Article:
In respiratory diseases, particularly those occurring in young infants, such as bronchiolitis, hypoxia is common and may be severe. In our series, 38 of the 90 children had severe bronchiolitis requiring supplemental oxygen to maintain adequate oxygen saturation. A rise in body temperature results in an increase in energy expenditure of about 10% for each 1°C rise in temperature. These changes are accompanied by an increase in oxygen consumption of 10–12% for every 1°C rise in temperature.25 This may explain why a high proportion of the febrile children (20 of 28) had a severe clinical course of bronchiolitis requiring oxygen supplementation. The necessity for oxygen supplementation was one of the main factors contributing to prolonged hospitalisation. It is possible that a reduction of body temperature by frequent use of antipyretic agents could reduce the oxygen requirement and possibly the degree of hypoxia.

Fever in respiratory diseases can increase the rate of pre-existing tachycardia and tachypnoea, which are caused by the disease itself.26 Therefore, tachycardia and tachypnoea may not be reliable signs of disease severity in febrile infants. Hence, oxygen saturation and the need for oxygen supplement were taken as criteria of disease severity. Furthermore, some infants with less severe bronchiolitis, who would not initially require oxygen supplementation, may do so later because of additional tachycardia and tachypnoea as a result of fever.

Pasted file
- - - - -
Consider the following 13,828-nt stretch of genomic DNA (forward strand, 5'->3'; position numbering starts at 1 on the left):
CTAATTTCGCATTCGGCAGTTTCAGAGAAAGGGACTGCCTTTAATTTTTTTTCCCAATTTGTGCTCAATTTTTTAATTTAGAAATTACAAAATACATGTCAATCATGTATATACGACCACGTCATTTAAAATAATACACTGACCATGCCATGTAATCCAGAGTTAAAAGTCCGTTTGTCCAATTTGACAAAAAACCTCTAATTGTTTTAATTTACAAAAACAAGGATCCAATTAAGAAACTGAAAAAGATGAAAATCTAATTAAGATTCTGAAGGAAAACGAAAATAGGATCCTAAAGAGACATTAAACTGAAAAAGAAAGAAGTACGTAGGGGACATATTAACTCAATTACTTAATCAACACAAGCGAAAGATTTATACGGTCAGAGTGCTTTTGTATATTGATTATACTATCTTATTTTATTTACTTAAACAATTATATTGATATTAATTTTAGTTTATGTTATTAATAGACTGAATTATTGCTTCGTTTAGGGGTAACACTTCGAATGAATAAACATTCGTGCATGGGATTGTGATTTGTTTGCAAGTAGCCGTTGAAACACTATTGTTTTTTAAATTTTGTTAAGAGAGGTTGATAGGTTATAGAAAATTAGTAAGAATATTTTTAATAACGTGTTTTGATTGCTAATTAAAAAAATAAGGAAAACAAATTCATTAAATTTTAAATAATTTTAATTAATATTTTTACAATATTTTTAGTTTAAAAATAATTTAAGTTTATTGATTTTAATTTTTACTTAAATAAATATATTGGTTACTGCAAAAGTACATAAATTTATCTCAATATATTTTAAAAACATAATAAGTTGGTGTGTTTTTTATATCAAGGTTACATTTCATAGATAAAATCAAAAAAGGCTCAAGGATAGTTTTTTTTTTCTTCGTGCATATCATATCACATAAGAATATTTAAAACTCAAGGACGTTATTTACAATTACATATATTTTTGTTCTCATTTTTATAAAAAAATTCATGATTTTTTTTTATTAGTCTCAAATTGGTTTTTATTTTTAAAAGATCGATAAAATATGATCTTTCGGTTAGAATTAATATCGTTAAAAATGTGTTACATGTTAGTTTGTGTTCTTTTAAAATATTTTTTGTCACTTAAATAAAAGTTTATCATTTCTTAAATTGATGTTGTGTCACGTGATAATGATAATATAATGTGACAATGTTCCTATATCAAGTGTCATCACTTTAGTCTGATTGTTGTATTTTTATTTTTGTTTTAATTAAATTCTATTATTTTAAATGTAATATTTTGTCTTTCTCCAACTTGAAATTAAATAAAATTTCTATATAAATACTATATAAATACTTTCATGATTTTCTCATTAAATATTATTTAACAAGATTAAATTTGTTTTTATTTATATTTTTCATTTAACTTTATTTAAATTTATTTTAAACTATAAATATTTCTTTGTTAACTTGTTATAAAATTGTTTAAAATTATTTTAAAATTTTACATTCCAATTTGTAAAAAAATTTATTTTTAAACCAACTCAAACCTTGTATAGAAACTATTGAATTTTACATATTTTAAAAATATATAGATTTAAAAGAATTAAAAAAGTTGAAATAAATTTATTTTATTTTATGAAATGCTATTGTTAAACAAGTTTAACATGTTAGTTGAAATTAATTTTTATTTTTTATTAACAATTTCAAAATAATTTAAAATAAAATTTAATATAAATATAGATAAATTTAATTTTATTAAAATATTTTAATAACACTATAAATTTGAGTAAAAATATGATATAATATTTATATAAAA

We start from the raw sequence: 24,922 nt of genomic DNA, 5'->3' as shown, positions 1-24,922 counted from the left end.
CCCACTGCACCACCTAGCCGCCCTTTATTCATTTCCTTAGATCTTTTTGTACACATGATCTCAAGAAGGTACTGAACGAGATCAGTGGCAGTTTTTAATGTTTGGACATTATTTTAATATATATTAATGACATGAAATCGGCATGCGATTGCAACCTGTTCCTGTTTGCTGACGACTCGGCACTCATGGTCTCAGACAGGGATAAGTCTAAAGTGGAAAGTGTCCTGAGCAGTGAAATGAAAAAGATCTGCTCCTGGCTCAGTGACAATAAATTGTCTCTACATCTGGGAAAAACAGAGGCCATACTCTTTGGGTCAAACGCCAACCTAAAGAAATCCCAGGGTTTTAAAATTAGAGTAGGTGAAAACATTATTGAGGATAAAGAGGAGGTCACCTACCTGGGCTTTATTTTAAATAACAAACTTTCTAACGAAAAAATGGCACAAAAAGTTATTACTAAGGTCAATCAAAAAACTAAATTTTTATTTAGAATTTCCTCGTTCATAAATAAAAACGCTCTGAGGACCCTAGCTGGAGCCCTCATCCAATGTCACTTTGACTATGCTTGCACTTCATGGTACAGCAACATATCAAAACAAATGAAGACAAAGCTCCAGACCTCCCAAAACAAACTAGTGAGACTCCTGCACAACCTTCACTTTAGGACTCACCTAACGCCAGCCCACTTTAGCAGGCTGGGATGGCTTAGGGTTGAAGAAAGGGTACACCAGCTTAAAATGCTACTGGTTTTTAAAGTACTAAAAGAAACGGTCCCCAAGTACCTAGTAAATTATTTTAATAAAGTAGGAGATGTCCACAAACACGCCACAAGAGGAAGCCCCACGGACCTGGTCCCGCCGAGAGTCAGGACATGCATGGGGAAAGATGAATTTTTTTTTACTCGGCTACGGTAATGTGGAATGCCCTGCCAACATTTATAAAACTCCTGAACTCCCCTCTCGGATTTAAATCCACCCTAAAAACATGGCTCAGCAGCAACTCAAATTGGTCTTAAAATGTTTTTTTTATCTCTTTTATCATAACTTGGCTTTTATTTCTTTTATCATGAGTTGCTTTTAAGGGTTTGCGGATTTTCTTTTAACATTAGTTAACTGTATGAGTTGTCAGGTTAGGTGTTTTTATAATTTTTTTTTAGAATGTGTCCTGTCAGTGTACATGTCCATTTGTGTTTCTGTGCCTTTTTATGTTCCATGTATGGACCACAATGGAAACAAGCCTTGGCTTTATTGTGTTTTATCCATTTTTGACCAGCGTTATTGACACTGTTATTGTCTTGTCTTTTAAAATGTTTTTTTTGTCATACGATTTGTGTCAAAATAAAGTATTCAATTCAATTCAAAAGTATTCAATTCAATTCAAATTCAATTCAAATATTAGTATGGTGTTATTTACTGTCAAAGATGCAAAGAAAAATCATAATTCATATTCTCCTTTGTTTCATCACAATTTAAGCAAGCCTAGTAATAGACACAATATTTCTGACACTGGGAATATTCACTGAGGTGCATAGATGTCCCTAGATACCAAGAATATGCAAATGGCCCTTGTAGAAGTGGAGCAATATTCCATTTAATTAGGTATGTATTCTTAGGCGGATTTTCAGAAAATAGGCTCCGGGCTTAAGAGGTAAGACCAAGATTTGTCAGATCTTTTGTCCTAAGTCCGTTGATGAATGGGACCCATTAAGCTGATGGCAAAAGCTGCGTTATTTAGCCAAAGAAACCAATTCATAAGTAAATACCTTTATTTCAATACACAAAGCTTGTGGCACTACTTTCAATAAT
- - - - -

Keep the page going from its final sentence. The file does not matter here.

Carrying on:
The presence of segmental/lobar collapse with consolidation in most of the febrile children might also have caused both a febrile response and a severe clinical course requiring an increase in oxygen consumption. Because many children with a severe clinical course were afebrile (29%) and had a normal chest x ray, fever and radiological abnormalities do not seem to be the only factors contributing to clinical severity. Although some reports6 17 27 suggested a correlation between radiological abnormalities on a chest x ray and disease severity, others28 could not confirm such a correlation. Fever, however, was not studied in these reports. Our study suggests that there is a correlation between disease severity and radiological changes in both febrile and afebrile children. Because febrile children had a higher incidence of such severity, more radiological abnormalities were expected in this group.